According to the Australian Dietary Guidelines 2013[4] a serve of milk, cheese, yoghurt or alternative is equal to:

  • 1 cup (250ml) fresh, UHT long life, reconstituted powdered milk or buttermilk
  • ½ cup (120ml) evaporated milk
  • 2 slices (40g) hard cheese e.g. cheddar
  • ½ cup (120g) ricotta cheese
  • ¾ cup (200g) yoghurt
  • 1 cup (250ml) soy, rice or other cereal drink containing at least 100mg added calcium per serve.

It is important to note that consuming low-fat dairy products are recommended when possible. The calcium content does not vary between full-fat and low-fat products, it is only the fat content that varies. [5]

Canned Sardines. 60g of canned sardines contain around the same amount of calcium as the dairy sources.

Non-dairy sources[edit]

The following foods contain around the same amount of calcium as the above sources: [6] [7]

  • 100g almonds (with skin on)
  • 60g sardines, canned in water
  • ½ cup (100g) canned pink salmon with bones
  • 100g firm tofu (check label as calcium content may vary).

It is important to note that most of the calcium in canned pink salmon and sardines comes from the bones. Therefore the bones should be eaten. They can be mashed into the salmon or sardines to make them more palatable.

How Many Serves of Dairy or Alternatives Should I Be Having Each Day?[edit]

Women[edit]

Age Number of Serves Per Day
19 - 50 Years 2 ½
51+ Years 4

Adapted from the Australian Dietary Guidelines (2013) [8] [9]

Post-menopausal Women[edit]

Calcium absorption decreases with age, as well as before and after menopause. Furthermore, more calcium is excreted in the urine after menopause, which means more calcium is lost from the body. For this reason, it is extremely important that post-menopausal women increase their daily calcium intake to compensate for these losses. [10]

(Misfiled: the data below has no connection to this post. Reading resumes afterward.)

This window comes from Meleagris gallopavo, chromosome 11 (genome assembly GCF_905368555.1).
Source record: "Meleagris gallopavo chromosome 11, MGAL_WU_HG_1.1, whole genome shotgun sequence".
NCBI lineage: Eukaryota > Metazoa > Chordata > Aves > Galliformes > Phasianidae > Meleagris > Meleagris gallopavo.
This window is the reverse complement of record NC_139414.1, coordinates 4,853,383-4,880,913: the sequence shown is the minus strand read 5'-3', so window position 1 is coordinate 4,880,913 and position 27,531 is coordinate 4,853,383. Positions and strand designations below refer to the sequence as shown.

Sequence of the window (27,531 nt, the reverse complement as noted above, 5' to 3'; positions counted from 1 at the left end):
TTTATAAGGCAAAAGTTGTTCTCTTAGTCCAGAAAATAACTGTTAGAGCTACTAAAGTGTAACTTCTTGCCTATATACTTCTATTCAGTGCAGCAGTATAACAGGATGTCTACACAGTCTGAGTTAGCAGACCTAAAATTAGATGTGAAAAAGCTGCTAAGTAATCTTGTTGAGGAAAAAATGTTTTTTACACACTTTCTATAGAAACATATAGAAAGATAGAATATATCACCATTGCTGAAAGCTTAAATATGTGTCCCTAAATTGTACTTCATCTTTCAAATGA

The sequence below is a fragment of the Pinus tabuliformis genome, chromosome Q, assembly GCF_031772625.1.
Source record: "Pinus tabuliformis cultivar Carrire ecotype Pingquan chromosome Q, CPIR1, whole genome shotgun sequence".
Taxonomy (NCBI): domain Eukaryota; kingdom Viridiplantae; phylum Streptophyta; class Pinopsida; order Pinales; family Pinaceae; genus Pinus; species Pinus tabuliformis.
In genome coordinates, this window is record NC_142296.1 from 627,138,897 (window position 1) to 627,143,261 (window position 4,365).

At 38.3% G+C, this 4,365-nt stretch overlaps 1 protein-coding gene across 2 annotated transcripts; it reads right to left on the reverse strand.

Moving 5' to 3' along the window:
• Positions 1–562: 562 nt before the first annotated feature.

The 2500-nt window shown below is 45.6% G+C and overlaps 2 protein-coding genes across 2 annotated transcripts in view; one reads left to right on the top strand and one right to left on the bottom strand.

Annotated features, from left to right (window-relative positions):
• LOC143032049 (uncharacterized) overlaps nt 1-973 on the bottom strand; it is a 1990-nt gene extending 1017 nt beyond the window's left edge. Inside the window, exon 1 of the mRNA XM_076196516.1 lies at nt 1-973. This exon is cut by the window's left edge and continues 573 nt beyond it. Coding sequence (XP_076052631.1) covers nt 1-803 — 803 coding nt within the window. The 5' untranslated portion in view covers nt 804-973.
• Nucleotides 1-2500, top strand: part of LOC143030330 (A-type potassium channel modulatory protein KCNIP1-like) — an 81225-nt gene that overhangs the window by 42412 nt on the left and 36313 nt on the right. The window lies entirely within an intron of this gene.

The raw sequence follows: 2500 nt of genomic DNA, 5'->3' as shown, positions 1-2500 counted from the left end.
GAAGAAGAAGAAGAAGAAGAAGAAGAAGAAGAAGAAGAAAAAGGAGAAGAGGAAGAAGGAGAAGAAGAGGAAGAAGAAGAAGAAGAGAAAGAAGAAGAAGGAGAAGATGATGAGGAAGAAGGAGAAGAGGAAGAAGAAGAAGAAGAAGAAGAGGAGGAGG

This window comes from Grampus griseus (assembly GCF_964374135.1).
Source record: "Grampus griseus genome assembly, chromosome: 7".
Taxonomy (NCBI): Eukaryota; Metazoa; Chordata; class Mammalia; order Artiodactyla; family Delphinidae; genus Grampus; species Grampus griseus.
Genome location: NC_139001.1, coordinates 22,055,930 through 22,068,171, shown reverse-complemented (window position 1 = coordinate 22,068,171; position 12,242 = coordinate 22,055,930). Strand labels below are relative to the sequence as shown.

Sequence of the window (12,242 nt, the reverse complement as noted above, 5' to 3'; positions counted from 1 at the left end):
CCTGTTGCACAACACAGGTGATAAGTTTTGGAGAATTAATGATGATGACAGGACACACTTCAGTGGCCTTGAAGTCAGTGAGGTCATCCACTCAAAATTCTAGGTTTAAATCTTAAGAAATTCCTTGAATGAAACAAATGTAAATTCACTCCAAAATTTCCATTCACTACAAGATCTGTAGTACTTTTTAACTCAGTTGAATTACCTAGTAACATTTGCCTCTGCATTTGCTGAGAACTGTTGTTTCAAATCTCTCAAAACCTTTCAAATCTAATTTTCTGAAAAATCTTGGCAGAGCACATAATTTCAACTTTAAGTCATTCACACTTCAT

Green Leafy Vegetables and Calcium Fortified Products[edit]

Broccoli. A vegetable source of calcium.

Green leafy vegetables[edit]

Green leafy vegetables provide a good source of calcium, although they are not as calcium-rich as dairy products or canned fish with bones. Nonetheless, they are still an extremely important component of the diet, and can be easily included into dishes or eaten on their own. [11] Some of these include:

  • Bok choy
  • Broccoli
  • Kale
  • Parsley
  • Watercress.

Calcium fortified products[edit]

Calcium fortified products are another excellent source of calcium which can easily be included into the diet. Such products include fortified fruit and vegetable juices and fortified cereals and breads. These can generally be purchased from the supermarket. [12]

Tips For Increasing Calcium Intake[edit]

  • Try adding an extra serve of milk, yoghurt or cheese each day
  • Homemade fruit smoothies are a great way to increase intake
  • Include cheese in sandwiches
  • Add yoghurt to soups or salads
  • Add yoghurt to cereal
  • Add milk or milk powder to soups or casseroles
  • Enjoy a glass of warm milk before bed
  • Include a variety of green leafy vegetables such as broccoli, kale or bok choy
  • Add shaved/ grated parmesan or mozzarella cheese to pasta
  • Choose calcium fortified products such as fortified tofu, milk, cereals or juices. [13]

Other Factors To Consider[edit]

A Glass of Wine. Excessive amounts of alcohol can increase the amount of calcium that is lost from the body. Wine should therefore not be consumed in excessive amounts.

It is possible to protect bones with lifestyle. This involves spending some time in the sun and being physically active wherever possible.